The EU rules grant member states the power to apply derogations to further specific categories of vehicles and drivers while on national journeys. The following derogations have been implemented in the UK.

Note: In some cases it may be necessary to refer to case law for definitive interpretations

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Derogations Notes
Vehicles with between 10 and 17 seats used exclusively for the non-commercial carriage of passengers. This would apply to minibuses used by the voluntary and community sector (i.e. under section 19 and 22 permits) provided the operation as a whole is carried out without a view to profit, nor incidentally to an activity which is itself carried out with a view to profit.
Vehicles owned or hired without a driver by public authorities that do not compete with private transport undertakings. The derogation only applies to vehicles being used:
  • for the provision of ambulance services by or at the request of an NHS body;
  • for the transport of organs, blood, equipment, medical supplies or personnel by or at the request of an NHS body;
  • by a local authority to provide services for old people or for mentally or physically handicapped people; or
  • by HM Coastguard or a general or local lighthouse authority.
 
Vehicles operated exclusively on islands whose area does not exceed 2,300 km2 and that are not linked to the rest of the national territory by a bridge, ford or tunnel open for use by a motor vehicle.  
Vehicles used for driving instruction and examination with a view to obtaining a driving licence or a certificate of professional competence, provided that they are not being used for the commercial carriage of goods or passengers. Including instruction in connection with Driver Certificate of Professional Competence (CPC) renewal.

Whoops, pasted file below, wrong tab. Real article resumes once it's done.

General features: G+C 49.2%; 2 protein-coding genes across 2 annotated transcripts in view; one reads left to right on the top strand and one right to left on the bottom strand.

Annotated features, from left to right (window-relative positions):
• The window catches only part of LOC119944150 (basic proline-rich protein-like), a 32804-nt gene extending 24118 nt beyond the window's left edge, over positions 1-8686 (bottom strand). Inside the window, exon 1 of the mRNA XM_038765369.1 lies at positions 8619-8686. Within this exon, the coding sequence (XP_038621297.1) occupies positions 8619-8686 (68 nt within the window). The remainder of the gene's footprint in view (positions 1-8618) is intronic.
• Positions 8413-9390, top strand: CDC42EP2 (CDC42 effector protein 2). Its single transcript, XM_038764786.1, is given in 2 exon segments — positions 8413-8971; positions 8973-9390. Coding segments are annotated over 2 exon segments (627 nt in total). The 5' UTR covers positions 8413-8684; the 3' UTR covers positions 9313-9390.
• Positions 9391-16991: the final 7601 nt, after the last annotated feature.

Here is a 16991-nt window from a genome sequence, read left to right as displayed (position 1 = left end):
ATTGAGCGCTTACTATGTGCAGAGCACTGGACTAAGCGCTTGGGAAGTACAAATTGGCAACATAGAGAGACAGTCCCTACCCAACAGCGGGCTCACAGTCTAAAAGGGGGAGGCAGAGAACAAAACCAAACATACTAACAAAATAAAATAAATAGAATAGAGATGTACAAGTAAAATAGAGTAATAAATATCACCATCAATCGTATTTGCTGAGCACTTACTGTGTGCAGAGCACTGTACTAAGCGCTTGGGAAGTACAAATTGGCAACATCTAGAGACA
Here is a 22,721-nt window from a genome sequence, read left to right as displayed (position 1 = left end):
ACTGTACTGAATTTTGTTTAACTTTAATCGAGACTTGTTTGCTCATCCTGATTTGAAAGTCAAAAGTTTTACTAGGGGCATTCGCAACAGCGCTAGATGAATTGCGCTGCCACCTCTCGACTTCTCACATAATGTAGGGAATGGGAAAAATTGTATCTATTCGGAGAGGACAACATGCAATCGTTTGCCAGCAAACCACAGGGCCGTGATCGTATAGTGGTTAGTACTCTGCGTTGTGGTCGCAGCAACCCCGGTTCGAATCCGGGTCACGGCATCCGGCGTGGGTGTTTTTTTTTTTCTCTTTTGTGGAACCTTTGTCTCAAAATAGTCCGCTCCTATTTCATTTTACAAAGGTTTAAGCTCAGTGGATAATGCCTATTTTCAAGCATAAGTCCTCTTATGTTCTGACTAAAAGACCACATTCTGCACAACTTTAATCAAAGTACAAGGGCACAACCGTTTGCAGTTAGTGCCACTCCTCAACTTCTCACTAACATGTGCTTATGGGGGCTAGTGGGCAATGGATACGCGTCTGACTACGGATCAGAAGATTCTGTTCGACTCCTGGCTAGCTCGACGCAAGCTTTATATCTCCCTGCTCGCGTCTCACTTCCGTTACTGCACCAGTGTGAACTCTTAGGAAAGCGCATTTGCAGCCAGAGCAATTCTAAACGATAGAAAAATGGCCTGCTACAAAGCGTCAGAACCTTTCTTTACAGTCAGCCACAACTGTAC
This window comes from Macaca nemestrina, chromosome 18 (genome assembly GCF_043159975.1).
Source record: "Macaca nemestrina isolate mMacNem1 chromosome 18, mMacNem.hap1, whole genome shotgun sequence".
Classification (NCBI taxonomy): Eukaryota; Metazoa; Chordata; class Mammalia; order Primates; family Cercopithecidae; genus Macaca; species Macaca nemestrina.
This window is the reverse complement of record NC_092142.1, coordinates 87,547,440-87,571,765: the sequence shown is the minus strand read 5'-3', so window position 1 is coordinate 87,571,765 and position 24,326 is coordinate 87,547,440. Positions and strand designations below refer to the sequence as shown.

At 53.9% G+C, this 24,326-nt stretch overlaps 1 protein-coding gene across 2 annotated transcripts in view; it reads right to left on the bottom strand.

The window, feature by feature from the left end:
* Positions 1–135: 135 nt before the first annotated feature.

Vehicles used exclusively on roads inside hub facilities such as ports, airports, interports and railway terminals. This applies only to those vehicles being used within the perimeter of these areas (rather than those driving to or through the areas), although we accept that these vehicles may occasionally leave the site for vehicle maintenance purposes.
Specially fitted mobile project vehicles, the primary purpose of which is use as an educational facility when stationary. For example, play buses and mobile libraries and classrooms.

Source - VOSA (PSV 375)

In addition, the following vehicles are exempt from the EU rules in Great Britain after the European Commission granted a special authorisation:

If it is exempt from the EU rules due to the provisions listed above, then the vehicle will be in scope of the GB Domestic Rules when travelling in Great Britain.

Penalties for Falsification
Legislation in essence is a set of rules/regulations designed to provide a level playing field; break any of those rules and expect to be penalised for your trouble. As far as the rules relating to EC/AETR Rules and/or Tachograph use in general, the penalty for any infringement (blatant or otherwise) are:

Penalties for infringements of the drivers' hours rules in Great Britain, with maximum fines as contained within Part VI of the Transport Act 1968 (as amended), are as follows:

Rules applicable to PSV Operations

These are the maximum fines/punishment that can be imposed by a court of law.

To avoid making mistakes, clicking on the image, will take you to a seperate page where a table will help you determine which rules apply in connection with the use of a passenger carrying vehicle.

Further Reading
For further information regarding Drivers Hours Rules, please use the links below.

PSV375 Drivers Hours & Tachograph Rules for Road Passenger Vehicles PDF logo